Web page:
So the show Bio Eats World is about how biology + technology are shaping our future, and is hosted by Hanne Winarsky (who, among other things, was a former senior editor at Princeton University Press, and has been on the a16z Podcast for over three and a half years now!) and Lauren Richardson, PhD (scientist and former senior editor at PLOS Biology, who joined us just six months ago). Hanne and Lauren will be curating and leading discussions with a16z experts, top leaders in healthcare and other industries, entrepreneurs, and groundbreaking researchers to release two episodes a week: The first installment will focus on a big trend in the “bio” space; and the second weekly installment, Journal Club, will dive deep into a new scientific article with the authors and a16z experts on the implications of the breakthroughs, and how to translate them from paper to practice.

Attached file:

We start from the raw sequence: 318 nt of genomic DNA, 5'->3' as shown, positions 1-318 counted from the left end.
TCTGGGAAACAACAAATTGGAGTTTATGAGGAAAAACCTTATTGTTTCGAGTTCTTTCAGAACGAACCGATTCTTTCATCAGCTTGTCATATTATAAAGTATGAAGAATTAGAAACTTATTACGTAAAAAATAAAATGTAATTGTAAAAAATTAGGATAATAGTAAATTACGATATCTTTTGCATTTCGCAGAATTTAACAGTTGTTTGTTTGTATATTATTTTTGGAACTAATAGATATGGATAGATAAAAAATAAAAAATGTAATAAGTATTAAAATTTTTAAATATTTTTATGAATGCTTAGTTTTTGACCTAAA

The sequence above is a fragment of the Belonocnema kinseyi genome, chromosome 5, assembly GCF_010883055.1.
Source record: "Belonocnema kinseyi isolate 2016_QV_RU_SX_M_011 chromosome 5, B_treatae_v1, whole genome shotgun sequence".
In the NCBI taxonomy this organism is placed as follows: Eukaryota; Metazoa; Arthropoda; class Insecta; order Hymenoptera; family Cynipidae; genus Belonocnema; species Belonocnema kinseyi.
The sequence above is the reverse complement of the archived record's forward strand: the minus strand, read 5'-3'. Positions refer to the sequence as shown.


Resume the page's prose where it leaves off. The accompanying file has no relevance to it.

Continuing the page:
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There’s a very simple logic — and heart! — to all of this: We want to be your go-to place for understanding the future as all our lives change through tech. Podcasts are uniquely suited as a medium for this, because they convey so much nuance, and many more layers of meaning than a flat medium like text. But they also convey an intimacy that allows us to connect, continuously, to the stories, the people, the themes, the voices, the brands, the movements… motivating us to act, to move, to build.
It’s not only education and entertainment, but about influence as well — for builders, and for the broader ecosystem. One of the most powerful examples of the power of the a16z Podcast was when a U.S. senator reached out after listening to an episode, because he was “so intrigued” by the idea our founder had proposed, that “there’s no reason why we shouldn’t be doing this already”. So it moved to the top of his “‘to-tackle’ list” as a potential piece of legislation during the upcoming Session. Innovation is change, and change involves influence, after all…